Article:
Oooh, I do love a good scarf and now that winter is finally bedding in, it’s the perfect opportunity to step out of the house wrapped within the warm confines of many a piece of neckwear. In fact, leaving the homestead isn’t particularly necessary (nor much fun in the cold) and I have been known to float around the house, scarf wrapped around neck, simply enjoying the fabulous warmth (and aesthetic) that it brings. I am, if anything, a bit of a poser, after all.
Scarves go incredibly well with fragrance and one of my favourite things to do is sniff a well worn scarf and try to identify the many perfumes that are imbued so deeply within the fibres. The truth is that, scarves may be a fashion item, but they also make wearing fragrance more pleasurable, due to the simple fact that they retain odour, as well as almost amplifying a fragrance so that it can be smelled at numerous intervals throughout the entire today.
In this piece, I’ve picked out some of my favourite scarves and paired them with matching fragrances. These pairings identify the synergies between the textures, colours and signatures of fragrances, and neckwear, but also take a look at some fragrances that simply smell great when lavishly sprayed on any old scarf. So, if you’re looking for a nice winter warmer of a fragrance to pair with your very best winter scarf, then read on, dear reader, read on.
As the mercury starts to drop below freezing, the neckwear becomes much chunkier. Out come the heavy duty knitwear and the shawl-size scarves that even the meanest of chills would have trouble penetrating. I love a good chunky scarf and a bold fragrance to match (let’s fave it, who doesn’t), both of which come together to fight the cold with their density, bright colours and many thick layers. These are the big ‘n’ chunky fragrances and scarves that are essential to survive the winter.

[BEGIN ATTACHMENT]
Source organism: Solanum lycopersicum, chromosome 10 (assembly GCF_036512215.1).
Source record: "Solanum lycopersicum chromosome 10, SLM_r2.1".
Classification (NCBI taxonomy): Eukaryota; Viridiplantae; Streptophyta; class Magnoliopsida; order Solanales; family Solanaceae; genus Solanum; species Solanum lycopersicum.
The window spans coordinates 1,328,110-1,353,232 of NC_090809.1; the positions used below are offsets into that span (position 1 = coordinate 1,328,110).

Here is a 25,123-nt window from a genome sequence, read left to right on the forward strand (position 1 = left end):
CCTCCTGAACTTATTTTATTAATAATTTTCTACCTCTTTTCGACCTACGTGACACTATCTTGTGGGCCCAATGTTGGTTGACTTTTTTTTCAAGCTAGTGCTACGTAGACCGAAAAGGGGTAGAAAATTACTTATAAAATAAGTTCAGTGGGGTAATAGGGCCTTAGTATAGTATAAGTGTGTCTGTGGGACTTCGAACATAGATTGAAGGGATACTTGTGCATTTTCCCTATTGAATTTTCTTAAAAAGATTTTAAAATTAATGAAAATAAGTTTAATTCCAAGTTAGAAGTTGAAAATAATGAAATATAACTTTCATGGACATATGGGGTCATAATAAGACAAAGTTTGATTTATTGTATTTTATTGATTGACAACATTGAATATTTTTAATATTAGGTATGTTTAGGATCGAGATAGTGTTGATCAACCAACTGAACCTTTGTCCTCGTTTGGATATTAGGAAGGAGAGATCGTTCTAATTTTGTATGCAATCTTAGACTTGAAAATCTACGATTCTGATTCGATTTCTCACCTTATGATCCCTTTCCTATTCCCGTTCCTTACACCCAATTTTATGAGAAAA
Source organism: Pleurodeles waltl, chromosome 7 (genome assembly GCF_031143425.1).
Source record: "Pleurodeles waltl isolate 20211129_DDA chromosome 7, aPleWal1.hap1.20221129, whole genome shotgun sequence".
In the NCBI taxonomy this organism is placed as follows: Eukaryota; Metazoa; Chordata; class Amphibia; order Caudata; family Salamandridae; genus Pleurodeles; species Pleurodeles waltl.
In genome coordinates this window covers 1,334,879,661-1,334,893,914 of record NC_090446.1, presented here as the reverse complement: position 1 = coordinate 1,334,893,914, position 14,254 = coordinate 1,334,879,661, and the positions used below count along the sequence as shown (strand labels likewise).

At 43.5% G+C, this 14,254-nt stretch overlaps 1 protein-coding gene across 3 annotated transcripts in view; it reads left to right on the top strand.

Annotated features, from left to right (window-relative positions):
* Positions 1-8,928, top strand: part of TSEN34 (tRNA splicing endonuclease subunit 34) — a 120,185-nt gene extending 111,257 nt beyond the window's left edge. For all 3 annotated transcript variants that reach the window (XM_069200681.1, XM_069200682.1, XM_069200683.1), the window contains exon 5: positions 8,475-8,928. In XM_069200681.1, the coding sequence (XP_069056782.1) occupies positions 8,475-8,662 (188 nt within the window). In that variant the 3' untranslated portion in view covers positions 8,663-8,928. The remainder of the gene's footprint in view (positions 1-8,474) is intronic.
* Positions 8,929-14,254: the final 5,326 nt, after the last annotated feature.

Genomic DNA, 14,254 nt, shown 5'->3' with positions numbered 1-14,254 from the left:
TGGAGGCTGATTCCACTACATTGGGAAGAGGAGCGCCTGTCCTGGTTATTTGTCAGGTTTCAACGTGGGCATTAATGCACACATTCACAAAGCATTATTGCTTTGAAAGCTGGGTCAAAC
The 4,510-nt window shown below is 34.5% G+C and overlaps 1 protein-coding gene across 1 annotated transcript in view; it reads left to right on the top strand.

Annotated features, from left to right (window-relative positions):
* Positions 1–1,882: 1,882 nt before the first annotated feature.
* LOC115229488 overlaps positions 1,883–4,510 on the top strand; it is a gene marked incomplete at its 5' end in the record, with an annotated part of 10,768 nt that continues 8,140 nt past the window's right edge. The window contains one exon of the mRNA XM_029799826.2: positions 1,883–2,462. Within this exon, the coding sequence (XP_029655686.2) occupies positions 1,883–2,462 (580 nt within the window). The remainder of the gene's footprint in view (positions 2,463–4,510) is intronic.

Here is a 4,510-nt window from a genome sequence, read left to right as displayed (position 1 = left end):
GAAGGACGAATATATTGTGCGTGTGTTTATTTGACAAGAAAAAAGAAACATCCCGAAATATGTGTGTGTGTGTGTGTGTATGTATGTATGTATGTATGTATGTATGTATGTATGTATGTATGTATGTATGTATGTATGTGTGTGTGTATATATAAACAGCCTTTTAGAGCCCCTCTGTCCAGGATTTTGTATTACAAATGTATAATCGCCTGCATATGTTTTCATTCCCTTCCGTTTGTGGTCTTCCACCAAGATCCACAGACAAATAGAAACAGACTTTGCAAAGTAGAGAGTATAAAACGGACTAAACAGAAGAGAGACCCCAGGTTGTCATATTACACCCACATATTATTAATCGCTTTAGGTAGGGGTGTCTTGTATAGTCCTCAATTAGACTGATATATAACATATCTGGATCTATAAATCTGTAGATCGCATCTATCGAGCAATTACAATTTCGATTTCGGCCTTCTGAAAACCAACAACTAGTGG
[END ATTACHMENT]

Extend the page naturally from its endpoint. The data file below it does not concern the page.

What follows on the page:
This winter I’m going to be rocking Tom Ford’s spicy and sexy Tobacco Vanille. This vanilla is chocked to the brim with cherry-like pipe tobacco and rich chai spices, so much so in fact that it surrounds the wearer in a dense cloud of spicy deliciousness that smells awesome rising up from a big, thick scarf. Maison Francis Kurkdjian’s beastly Absolue Pour le Soir is another ‘chunky knit’ scent that should be reserved for the deepest, darkest depths of winter. Rose, honey and civet make Absolue one animalic perfume that is almost too funky to bear, but not quite.
My silk skull scarf is my fail safe. It’s so wonderfully versatile that I can pair it with a smart work shirt and trousers, a leather jacket, or even a white t-shirt and jeans. It can also be worn in a million different ways – looped around the neck front of neck numerous times, simply draped around the back of the neck or tied like a snood – it is anything, if not multi-functional. It makes complete sense then, that this scarf would perfectly match the blue tones of my fail safe fragrance – OUD by Maison Francis Kurkdjian.